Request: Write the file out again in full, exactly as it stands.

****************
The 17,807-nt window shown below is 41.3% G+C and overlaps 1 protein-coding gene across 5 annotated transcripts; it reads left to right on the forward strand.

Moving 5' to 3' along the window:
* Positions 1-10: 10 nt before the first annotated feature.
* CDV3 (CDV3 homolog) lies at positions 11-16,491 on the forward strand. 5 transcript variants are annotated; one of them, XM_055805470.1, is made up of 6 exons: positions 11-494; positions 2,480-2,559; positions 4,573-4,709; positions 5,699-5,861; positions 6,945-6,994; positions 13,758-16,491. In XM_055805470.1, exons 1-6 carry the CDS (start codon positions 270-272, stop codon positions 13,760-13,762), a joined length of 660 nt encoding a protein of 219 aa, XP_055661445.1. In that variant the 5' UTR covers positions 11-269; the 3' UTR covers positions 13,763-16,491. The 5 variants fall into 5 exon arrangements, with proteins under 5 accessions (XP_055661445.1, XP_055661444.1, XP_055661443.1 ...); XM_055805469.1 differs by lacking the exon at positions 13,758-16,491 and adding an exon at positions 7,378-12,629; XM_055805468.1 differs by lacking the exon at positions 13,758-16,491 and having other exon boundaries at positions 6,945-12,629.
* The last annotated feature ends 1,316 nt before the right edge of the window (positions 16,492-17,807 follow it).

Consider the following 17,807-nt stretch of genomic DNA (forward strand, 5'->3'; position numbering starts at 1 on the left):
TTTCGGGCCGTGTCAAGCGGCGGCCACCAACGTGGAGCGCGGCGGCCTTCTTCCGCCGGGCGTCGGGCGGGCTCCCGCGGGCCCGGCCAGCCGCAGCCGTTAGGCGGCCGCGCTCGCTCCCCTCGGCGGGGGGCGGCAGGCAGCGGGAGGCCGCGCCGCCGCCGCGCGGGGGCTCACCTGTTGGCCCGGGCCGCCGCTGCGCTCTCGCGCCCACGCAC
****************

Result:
The 17,807-nt window shown below is 41.3% G+C and overlaps 1 protein-coding gene across 5 annotated transcripts; it reads left to right on the forward strand.

Moving 5' to 3' along the window:
* Positions 1-10: 10 nt before the first annotated feature.
* CDV3 (CDV3 homolog) lies at positions 11-16,491 on the forward strand. 5 transcript variants are annotated; one of them, XM_055805470.1, is made up of 6 exons: positions 11-494; positions 2,480-2,559; positions 4,573-4,709; positions 5,699-5,861; positions 6,945-6,994; positions 13,758-16,491. In XM_055805470.1, exons 1-6 carry the CDS (start codon positions 270-272, stop codon positions 13,760-13,762), a joined length of 660 nt encoding a protein of 219 aa, XP_055661445.1. In that variant the 5' UTR covers positions 11-269; the 3' UTR covers positions 13,763-16,491. The 5 variants fall into 5 exon arrangements, with proteins under 5 accessions (XP_055661445.1, XP_055661444.1, XP_055661443.1 ...); XM_055805469.1 differs by lacking the exon at positions 13,758-16,491 and adding an exon at positions 7,378-12,629; XM_055805468.1 differs by lacking the exon at positions 13,758-16,491 and having other exon boundaries at positions 6,945-12,629.
* The last annotated feature ends 1,316 nt before the right edge of the window (positions 16,492-17,807 follow it).

Consider the following 17,807-nt stretch of genomic DNA (forward strand, 5'->3'; position numbering starts at 1 on the left):
TTTCGGGCCGTGTCAAGCGGCGGCCACCAACGTGGAGCGCGGCGGCCTTCTTCCGCCGGGCGTCGGGCGGGCTCCCGCGGGCCCGGCCAGCCGCAGCCGTTAGGCGGCCGCGCTCGCTCCCCTCGGCGGGGGGCGGCAGGCAGCGGGAGGCCGCGCCGCCGCCGCGCGGGGGCTCACCTGTTGGCCCGGGCCGCCGCTGCGCTCTCGCGCCCACGCAC